Tydskrif vir Geesteswetenskappe
versão On-line ISSN 2224-7912
versão impressa ISSN 0041-4751
VAN DER MERWE, JP. The afrikaner's experience of transformation and nation building in post apartheid South Africa. Tydskr. geesteswet. [online]. 2010, vol.50, n.3, pp.313-327. ISSN 2224-7912.
In terms of their numbers, Afrikaners have always been in the minority in their locality (South Africa). During the apartheid years, Afrikaners were the dominant role-players in South Africa, and they created rigid legislation that was stringently prescriptive with respect to the other peoples who inhabited South Africa alongside of them (Slabbert 1999:61-63). In many respects, this legislation was discriminatory and degrading (Du Preez 2000:20). In post apartheid South Africa, Afrikaners have lost their dominance in government; and, moreover, their status was diminished, virtually overnight, to that of a minority group within their locality (Slabbert 1999:104). Afrikaners were thus necessarily constrained to make certain adjustments very rapidly in a post apartheid South Africa. Now that they have a full-blown minority status in the new South Africa, Afrikaners are being confronted with the realities of nation building and transformation. Outwardly, South Africans appear to have made progress since 1994 (and possibly even since 1990), in spontaneously becoming a nation The disappearance of forced racial separation, the peaceful transition to a democratic government, President Nelson Mandela's reconciliation efforts and the achievements of national sports teams all contributed towards this progress. Notwithstanding these positive developments, the ANC government remains determined to drive nation building from above, in a centralistic manner (Scholtz 1999:6). One is tempted to infer that the reason for this is that the natural route would take far too long to follow, and that success is not guaranteed. Although the ANC-in-government has adopted a more accommodating attitude towards nationhood, according to Geldenhuys (2000:13), a strong Jacobinical tendency already seems to have become discernible in this regard. Thus, an ANC discussion document of 1997 refers to the "identity of the South African nation in the making". What is needed - so it is claimed - "is a continuing battle to assert African hegemony in the context of a multi-cultural and non-racial society". In the same vein, reference is also made to "a process of building an African nation" and "our Africanness as a nation" (Venter 1999b:22). The nation building and transformation process has been, and continues to be, a traumatic one for Afrikaners (Van der Merwe 2010:197-199). Many elements of nation building are experienced by them as reverse racism and blatant discrimination. As a result of the fact that the ANC government persists in building racial labels into its legislation, Afrikaners have developed an aversion to nation building, since the racial labelling is primarily aimed at placing white people in South Africa, and specifically Afrikaners, at a disadvantage, regardless of the fi ne words and noble motives contained in the South African Constitution. Despite all of these possible threats that nation building and transformation may hold for the Afrikaner, I would like to make the prediction that Afrikaner ethnicity - notwithstanding the "total onslaught" of nation building and transformation - will come very strongly to the fore in the course of the next ten years. The irony is that it is precisely this process of nation building and transformation that will offer renewed momentum and motivation to Afrikaners to look after and protect their cultural content and values as a precious treasure. The fact that the government continually persists in focusing on the external identity elements of Afrikaners (such as skin colour) in new legislation, leaves Afrikaners with no other choice than to develop a sense of solidarity. The government continues to single out white people in general, and Afrikaners in particular, as people who cannot really be "Africans", or who are not like the rest of the rainbow nation (Buys 2004:15, Slabbert 2006:57-63 and Venter 2004). The rest of the South African peoples are unconditionally considered by the ANC government to be part of the rainbow nation. It is only white people, and in particular Afrikaners, who are first required to carry out penance and to make sacrifices before they can be regarded as part of the rainbow nation (Bornman 2005:366-389). By means of this approach, the ANC government, with its "nation building" initiatives, is in fact achieving the opposite of what is purportedly intended.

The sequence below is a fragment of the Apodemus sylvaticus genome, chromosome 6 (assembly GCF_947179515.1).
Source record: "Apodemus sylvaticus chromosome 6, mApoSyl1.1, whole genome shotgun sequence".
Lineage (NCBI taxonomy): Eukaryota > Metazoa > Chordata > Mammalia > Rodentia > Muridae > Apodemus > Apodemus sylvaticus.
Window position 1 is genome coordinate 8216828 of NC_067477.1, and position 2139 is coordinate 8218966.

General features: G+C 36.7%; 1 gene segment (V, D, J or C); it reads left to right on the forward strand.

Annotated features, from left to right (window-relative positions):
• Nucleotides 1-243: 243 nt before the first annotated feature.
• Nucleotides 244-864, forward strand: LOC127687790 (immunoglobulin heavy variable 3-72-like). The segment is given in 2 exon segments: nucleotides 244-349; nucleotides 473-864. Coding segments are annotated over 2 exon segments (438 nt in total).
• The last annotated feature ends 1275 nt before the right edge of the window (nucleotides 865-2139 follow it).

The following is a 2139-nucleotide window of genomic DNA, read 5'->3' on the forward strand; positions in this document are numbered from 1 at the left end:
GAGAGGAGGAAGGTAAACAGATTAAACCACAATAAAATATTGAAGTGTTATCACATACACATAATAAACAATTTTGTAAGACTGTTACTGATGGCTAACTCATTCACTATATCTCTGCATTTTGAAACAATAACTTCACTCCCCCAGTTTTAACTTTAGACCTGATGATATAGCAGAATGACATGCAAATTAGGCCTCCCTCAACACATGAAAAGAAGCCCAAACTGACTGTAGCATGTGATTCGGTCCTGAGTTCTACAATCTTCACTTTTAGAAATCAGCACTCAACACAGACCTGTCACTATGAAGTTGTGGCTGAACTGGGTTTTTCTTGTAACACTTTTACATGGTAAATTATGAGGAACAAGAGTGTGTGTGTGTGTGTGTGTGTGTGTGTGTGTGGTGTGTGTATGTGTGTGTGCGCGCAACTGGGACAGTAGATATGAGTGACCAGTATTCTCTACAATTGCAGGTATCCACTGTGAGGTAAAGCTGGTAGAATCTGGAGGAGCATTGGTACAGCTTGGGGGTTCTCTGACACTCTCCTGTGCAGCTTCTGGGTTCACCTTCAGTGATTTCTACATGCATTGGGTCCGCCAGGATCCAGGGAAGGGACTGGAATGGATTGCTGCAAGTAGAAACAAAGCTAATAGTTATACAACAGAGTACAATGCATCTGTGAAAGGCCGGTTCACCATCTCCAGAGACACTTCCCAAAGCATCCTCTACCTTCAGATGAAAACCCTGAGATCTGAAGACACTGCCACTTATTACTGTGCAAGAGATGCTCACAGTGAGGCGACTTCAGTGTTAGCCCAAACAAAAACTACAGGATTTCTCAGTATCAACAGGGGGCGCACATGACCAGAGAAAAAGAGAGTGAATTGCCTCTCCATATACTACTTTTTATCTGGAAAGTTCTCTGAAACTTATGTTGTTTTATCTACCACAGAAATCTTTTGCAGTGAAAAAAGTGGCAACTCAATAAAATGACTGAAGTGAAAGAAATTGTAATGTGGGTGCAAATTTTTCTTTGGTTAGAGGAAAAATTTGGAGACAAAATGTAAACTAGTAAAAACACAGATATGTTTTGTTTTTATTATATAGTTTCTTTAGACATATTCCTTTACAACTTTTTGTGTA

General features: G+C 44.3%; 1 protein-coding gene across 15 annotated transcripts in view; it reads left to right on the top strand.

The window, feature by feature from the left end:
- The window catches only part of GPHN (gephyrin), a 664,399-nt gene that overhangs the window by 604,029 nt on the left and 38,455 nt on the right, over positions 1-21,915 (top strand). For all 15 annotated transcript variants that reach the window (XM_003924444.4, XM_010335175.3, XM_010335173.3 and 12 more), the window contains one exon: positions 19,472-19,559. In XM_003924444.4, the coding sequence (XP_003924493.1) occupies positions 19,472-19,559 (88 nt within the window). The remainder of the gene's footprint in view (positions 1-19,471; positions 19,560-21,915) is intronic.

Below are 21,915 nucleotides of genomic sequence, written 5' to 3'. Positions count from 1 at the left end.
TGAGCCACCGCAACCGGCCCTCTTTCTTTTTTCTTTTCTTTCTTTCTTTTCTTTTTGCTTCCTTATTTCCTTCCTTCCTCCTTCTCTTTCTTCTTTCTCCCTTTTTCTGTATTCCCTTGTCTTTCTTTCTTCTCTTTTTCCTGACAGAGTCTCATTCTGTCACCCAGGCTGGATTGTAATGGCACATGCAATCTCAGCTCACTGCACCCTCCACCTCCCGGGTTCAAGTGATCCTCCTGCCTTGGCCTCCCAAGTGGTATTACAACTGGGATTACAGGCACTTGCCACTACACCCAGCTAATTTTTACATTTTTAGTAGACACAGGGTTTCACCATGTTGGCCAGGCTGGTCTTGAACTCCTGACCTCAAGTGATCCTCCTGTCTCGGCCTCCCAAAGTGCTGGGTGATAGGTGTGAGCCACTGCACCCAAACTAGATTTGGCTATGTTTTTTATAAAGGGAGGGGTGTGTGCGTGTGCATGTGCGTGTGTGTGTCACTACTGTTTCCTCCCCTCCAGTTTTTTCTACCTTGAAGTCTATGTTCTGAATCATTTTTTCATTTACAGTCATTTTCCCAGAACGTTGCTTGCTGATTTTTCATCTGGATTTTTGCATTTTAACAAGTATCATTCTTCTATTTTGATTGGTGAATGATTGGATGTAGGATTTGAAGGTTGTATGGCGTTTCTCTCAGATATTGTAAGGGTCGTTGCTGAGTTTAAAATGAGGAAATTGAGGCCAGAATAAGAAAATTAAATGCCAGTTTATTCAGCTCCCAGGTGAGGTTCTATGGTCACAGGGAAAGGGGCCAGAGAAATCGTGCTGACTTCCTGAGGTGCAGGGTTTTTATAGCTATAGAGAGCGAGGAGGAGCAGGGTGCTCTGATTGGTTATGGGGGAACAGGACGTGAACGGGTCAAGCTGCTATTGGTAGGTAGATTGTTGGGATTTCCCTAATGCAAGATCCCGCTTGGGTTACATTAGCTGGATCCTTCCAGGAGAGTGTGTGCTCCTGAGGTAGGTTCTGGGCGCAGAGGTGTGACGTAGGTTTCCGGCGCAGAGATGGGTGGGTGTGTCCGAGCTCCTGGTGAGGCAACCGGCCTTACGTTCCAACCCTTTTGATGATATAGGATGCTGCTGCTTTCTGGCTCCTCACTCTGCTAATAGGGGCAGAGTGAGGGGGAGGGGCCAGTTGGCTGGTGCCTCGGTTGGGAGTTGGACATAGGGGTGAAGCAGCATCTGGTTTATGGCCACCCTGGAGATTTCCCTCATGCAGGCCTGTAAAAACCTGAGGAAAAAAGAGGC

Palavras-chave : Transformation; nation building; Afrikaner; post apartheid; new beginning; leadership; culture; acculturation; New South Africa.